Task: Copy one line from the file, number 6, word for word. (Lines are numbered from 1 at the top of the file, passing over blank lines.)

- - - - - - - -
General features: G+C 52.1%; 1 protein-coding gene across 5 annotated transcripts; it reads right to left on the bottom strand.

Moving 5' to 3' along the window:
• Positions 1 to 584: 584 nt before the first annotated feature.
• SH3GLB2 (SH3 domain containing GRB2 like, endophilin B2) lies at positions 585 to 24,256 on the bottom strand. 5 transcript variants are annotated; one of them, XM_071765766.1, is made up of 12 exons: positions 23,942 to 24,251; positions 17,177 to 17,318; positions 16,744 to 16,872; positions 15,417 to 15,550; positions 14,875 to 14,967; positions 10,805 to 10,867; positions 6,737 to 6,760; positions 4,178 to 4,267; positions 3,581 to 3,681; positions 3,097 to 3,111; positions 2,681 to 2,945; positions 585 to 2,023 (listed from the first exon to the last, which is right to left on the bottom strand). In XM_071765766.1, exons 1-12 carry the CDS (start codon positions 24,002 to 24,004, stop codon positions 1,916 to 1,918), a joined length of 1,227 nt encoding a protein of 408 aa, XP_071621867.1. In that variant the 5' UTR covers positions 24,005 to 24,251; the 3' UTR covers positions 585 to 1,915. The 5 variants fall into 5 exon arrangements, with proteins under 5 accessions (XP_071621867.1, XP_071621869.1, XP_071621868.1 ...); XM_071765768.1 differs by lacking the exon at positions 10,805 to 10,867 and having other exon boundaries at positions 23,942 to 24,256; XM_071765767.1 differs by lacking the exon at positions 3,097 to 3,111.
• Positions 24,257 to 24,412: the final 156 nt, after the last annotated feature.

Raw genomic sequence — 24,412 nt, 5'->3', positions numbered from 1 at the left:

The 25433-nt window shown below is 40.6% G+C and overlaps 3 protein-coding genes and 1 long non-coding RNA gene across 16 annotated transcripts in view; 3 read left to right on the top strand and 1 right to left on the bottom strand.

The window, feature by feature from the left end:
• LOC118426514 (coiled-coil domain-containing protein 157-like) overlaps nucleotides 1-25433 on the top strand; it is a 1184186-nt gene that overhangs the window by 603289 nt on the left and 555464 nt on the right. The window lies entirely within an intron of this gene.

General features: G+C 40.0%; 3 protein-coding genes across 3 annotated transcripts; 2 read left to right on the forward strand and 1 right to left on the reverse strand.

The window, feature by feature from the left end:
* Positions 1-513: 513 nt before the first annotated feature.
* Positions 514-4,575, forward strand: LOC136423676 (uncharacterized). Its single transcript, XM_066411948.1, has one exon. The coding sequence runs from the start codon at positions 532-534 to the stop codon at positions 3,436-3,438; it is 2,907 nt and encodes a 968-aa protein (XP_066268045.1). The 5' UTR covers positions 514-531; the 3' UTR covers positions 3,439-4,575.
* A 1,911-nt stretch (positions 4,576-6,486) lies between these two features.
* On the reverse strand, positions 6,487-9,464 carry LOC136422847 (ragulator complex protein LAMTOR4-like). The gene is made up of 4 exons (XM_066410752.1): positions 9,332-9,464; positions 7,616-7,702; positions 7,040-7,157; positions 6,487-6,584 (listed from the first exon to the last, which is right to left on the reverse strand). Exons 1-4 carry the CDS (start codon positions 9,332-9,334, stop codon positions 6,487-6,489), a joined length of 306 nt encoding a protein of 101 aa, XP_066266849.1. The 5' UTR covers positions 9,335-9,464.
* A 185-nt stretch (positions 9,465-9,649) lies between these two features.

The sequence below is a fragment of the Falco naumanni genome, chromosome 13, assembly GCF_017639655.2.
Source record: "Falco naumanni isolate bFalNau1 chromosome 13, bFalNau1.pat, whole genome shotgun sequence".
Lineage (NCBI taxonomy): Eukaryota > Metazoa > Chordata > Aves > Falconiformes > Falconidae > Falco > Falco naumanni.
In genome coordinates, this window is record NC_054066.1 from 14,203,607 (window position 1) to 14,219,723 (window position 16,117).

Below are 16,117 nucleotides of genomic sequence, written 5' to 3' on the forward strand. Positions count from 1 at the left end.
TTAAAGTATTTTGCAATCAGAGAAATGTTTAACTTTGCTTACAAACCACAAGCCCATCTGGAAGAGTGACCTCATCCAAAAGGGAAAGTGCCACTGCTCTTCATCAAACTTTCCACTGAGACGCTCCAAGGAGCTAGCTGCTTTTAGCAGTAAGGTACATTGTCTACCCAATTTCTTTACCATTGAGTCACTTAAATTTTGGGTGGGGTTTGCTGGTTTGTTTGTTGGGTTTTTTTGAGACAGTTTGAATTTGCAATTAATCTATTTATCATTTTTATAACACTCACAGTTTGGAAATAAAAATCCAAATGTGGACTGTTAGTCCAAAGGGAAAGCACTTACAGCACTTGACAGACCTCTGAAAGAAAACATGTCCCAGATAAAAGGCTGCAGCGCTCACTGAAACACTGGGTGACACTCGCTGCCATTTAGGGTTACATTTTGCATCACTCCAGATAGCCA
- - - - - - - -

Raw genomic sequence — 24,412 nt, 5'->3', positions numbered from 1 at the left: